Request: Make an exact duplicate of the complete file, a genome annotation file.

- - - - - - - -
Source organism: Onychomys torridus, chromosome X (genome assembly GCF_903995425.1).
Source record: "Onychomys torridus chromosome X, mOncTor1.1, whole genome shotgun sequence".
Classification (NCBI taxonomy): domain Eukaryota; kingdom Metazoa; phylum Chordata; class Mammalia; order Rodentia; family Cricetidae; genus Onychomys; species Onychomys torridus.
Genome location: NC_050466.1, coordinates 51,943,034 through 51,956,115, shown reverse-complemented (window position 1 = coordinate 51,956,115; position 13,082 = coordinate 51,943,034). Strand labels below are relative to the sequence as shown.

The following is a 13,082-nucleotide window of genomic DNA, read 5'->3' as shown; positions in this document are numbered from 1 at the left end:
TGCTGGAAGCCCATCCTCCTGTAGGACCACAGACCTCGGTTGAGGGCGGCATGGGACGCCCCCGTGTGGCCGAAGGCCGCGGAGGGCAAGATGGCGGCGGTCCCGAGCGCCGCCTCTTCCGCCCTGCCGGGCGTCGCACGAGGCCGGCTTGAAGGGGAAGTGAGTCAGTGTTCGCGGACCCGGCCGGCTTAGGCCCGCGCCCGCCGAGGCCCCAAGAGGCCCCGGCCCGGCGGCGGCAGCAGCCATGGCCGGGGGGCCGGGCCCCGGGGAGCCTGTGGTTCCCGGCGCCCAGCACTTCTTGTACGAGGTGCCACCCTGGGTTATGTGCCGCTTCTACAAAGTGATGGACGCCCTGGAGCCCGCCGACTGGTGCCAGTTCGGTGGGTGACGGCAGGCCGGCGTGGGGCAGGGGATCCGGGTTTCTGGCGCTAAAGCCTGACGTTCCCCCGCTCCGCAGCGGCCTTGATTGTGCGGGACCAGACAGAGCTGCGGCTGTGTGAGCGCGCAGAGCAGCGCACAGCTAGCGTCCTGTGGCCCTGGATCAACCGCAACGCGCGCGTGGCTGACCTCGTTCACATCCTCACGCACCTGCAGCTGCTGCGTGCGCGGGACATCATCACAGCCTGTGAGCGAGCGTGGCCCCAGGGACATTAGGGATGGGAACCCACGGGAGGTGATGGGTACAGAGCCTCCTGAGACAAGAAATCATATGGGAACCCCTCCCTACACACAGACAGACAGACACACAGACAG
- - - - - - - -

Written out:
Source organism: Onychomys torridus, chromosome X (genome assembly GCF_903995425.1).
Source record: "Onychomys torridus chromosome X, mOncTor1.1, whole genome shotgun sequence".
Classification (NCBI taxonomy): domain Eukaryota; kingdom Metazoa; phylum Chordata; class Mammalia; order Rodentia; family Cricetidae; genus Onychomys; species Onychomys torridus.
Genome location: NC_050466.1, coordinates 51,943,034 through 51,956,115, shown reverse-complemented (window position 1 = coordinate 51,956,115; position 13,082 = coordinate 51,943,034). Strand labels below are relative to the sequence as shown.

The following is a 13,082-nucleotide window of genomic DNA, read 5'->3' as shown; positions in this document are numbered from 1 at the left end:
TGCTGGAAGCCCATCCTCCTGTAGGACCACAGACCTCGGTTGAGGGCGGCATGGGACGCCCCCGTGTGGCCGAAGGCCGCGGAGGGCAAGATGGCGGCGGTCCCGAGCGCCGCCTCTTCCGCCCTGCCGGGCGTCGCACGAGGCCGGCTTGAAGGGGAAGTGAGTCAGTGTTCGCGGACCCGGCCGGCTTAGGCCCGCGCCCGCCGAGGCCCCAAGAGGCCCCGGCCCGGCGGCGGCAGCAGCCATGGCCGGGGGGCCGGGCCCCGGGGAGCCTGTGGTTCCCGGCGCCCAGCACTTCTTGTACGAGGTGCCACCCTGGGTTATGTGCCGCTTCTACAAAGTGATGGACGCCCTGGAGCCCGCCGACTGGTGCCAGTTCGGTGGGTGACGGCAGGCCGGCGTGGGGCAGGGGATCCGGGTTTCTGGCGCTAAAGCCTGACGTTCCCCCGCTCCGCAGCGGCCTTGATTGTGCGGGACCAGACAGAGCTGCGGCTGTGTGAGCGCGCAGAGCAGCGCACAGCTAGCGTCCTGTGGCCCTGGATCAACCGCAACGCGCGCGTGGCTGACCTCGTTCACATCCTCACGCACCTGCAGCTGCTGCGTGCGCGGGACATCATCACAGCCTGTGAGCGAGCGTGGCCCCAGGGACATTAGGGATGGGAACCCACGGGAGGTGATGGGTACAGAGCCTCCTGAGACAAGAAATCATATGGGAACCCCTCCCTACACACAGACAGACAGACACACAGACAG